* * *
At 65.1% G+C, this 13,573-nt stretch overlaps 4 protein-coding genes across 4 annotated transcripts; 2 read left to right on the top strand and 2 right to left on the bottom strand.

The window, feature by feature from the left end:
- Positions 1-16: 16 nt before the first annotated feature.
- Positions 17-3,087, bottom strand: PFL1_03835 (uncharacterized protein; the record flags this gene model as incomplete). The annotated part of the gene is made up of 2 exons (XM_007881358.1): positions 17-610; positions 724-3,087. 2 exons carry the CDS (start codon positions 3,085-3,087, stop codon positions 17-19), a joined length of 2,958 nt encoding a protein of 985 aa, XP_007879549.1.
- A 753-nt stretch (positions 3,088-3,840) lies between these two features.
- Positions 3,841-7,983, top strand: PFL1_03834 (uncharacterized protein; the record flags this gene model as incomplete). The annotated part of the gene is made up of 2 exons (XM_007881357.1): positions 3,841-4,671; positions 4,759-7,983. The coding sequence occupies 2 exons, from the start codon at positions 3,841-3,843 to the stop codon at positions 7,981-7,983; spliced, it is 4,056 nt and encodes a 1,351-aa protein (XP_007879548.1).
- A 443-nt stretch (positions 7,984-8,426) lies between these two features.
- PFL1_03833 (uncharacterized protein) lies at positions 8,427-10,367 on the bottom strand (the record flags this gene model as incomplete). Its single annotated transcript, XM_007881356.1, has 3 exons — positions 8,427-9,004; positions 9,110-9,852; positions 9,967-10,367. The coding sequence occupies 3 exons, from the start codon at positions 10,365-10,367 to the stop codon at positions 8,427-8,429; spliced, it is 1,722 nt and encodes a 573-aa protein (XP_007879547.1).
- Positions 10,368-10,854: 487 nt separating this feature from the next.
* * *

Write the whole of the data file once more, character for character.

At 65.1% G+C, this 13,573-nt stretch overlaps 4 protein-coding genes across 4 annotated transcripts; 2 read left to right on the top strand and 2 right to left on the bottom strand.

The window, feature by feature from the left end:
- Positions 1-16: 16 nt before the first annotated feature.
- Positions 17-3,087, bottom strand: PFL1_03835 (uncharacterized protein; the record flags this gene model as incomplete). The annotated part of the gene is made up of 2 exons (XM_007881358.1): positions 17-610; positions 724-3,087. 2 exons carry the CDS (start codon positions 3,085-3,087, stop codon positions 17-19), a joined length of 2,958 nt encoding a protein of 985 aa, XP_007879549.1.
- A 753-nt stretch (positions 3,088-3,840) lies between these two features.
- Positions 3,841-7,983, top strand: PFL1_03834 (uncharacterized protein; the record flags this gene model as incomplete). The annotated part of the gene is made up of 2 exons (XM_007881357.1): positions 3,841-4,671; positions 4,759-7,983. The coding sequence occupies 2 exons, from the start codon at positions 3,841-3,843 to the stop codon at positions 7,981-7,983; spliced, it is 4,056 nt and encodes a 1,351-aa protein (XP_007879548.1).
- A 443-nt stretch (positions 7,984-8,426) lies between these two features.
- PFL1_03833 (uncharacterized protein) lies at positions 8,427-10,367 on the bottom strand (the record flags this gene model as incomplete). Its single annotated transcript, XM_007881356.1, has 3 exons — positions 8,427-9,004; positions 9,110-9,852; positions 9,967-10,367. The coding sequence occupies 3 exons, from the start codon at positions 10,365-10,367 to the stop codon at positions 8,427-8,429; spliced, it is 1,722 nt and encodes a 573-aa protein (XP_007879547.1).
- Positions 10,368-10,854: 487 nt separating this feature from the next.